Union 28 names retiring principal Robert Mahler as interim superintendent

Robert Mahler, the retiring principal of Shutesbury Elementary School, this week was named interim superintendent for the Union 28 School District beginning Aug. 1.

That decision was made Wednesday by the Union 28 Joint Supervisory Committee, the governing body for the district made up of three representatives from each of the member towns — Leverett, Shutesbury, Erving, New Salem and Wendell.

Mahler and a second candidate, retiring principal Sheila Hunter of Swift River School in New Salem, each made statements and answered questions Wednesday night at Erving Elementary School. Mahler was selected by an 11-4 vote.

Mahler, who will negotiate a contract with the Union 28 Budget and Personnel Committee, will succeed Superintendent Joan Wickman. She is resigning July 31 to take a new job as the superintendent-principal of a pre-kindergarten to Grade 8 school in Carlisle.

Wickman, who lives in Westhampton, was selected from a field of 30 applicants and is expected to start in Carlisle on Aug. 1.

Scott Bastarache, chairman of the Joint Supervisory Committee, said Mahler’s appointment “will most likely be an 11-month position, serving from Aug. 1st through June 30th.”

He said the committee decided last month to advertise the permanent superintendent position only within Union 28.

Michael DeChiara, the chairman of the Shutesbury School Committee and a member of the Joint Supervisory Committee, said choosing an interim superintendent from within Union 28 also is important because the district will hire three new principals and a new special education director next year.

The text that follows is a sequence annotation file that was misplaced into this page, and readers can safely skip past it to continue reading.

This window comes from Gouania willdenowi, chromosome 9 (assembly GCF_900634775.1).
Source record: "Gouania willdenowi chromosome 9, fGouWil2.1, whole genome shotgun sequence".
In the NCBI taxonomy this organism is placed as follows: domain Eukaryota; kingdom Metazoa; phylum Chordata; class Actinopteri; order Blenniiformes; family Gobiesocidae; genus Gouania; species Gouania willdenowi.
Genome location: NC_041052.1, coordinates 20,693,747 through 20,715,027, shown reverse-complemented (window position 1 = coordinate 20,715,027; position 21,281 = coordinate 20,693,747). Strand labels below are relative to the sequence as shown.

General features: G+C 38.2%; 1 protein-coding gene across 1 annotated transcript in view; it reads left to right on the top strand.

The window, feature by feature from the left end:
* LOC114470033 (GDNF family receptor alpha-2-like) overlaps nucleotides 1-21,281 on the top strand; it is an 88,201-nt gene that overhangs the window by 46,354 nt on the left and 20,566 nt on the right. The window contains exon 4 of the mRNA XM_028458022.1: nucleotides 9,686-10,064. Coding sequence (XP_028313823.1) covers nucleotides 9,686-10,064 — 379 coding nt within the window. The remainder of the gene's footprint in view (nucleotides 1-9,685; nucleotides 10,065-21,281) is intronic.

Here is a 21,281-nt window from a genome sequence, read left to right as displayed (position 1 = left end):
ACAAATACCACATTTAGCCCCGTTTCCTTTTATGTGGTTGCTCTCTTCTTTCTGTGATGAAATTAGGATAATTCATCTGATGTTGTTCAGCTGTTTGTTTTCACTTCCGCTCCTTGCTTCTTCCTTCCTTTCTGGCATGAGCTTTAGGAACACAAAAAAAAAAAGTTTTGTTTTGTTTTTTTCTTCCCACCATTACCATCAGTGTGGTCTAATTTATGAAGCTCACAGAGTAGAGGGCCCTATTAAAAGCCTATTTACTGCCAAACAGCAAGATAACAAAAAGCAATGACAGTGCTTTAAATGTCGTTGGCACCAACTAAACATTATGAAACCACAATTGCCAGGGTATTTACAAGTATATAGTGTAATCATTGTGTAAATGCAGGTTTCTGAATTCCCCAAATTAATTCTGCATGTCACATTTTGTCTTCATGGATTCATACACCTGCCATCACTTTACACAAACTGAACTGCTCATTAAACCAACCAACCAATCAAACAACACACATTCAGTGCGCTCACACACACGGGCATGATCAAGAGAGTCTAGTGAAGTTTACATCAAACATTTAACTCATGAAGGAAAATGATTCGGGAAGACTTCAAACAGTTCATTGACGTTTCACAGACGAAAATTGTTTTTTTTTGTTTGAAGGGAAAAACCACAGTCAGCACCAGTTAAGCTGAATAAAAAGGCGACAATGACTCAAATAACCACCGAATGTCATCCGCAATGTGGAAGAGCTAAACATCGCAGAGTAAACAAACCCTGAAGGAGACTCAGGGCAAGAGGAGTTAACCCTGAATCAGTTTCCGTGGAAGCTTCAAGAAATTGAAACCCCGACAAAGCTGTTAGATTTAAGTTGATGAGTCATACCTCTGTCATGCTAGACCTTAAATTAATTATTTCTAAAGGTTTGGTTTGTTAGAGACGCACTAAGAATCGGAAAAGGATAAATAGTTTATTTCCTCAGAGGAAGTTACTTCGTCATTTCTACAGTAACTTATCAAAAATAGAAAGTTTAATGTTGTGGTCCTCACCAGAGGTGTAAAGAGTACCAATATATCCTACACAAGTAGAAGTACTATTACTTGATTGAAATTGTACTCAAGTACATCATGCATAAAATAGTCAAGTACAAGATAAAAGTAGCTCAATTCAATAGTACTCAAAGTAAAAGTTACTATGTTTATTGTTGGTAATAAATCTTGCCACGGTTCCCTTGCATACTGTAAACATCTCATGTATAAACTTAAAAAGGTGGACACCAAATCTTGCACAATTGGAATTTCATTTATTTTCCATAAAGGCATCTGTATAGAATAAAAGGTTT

Also, the district faces the possibility of Shutesbury and Leverett leaving to join the Amherst-Pelham Regional School District.

“There’s a lot of change that’s coming in the next year, and, with what we’re looking at, we really thought it was important to have someone who understood Union 28,” said DeChiara. “You couldn’t expect someone to come in and not understand the basics of what are the towns, what are the schools, and what are the issues.”

Union 28 has four elementary schools with nearly 600 students.

Mahler said Thursday, “I’m looking forward to serving the community, and Union 28. I’ve worked there for seven years, I know staff, community members and town officials and serving them in this new capacity is really quite exciting.”

He said that he looks forward to helping the new administrators settle into their new roles.

“One of my main goals is to orient them and introduce them to meld them into the existing structures,” Mahler said. “We have four unique schools, so I want to make sure that that orientation is complete, that the culture of the schools accepts these new people and that they each find their own niche.”

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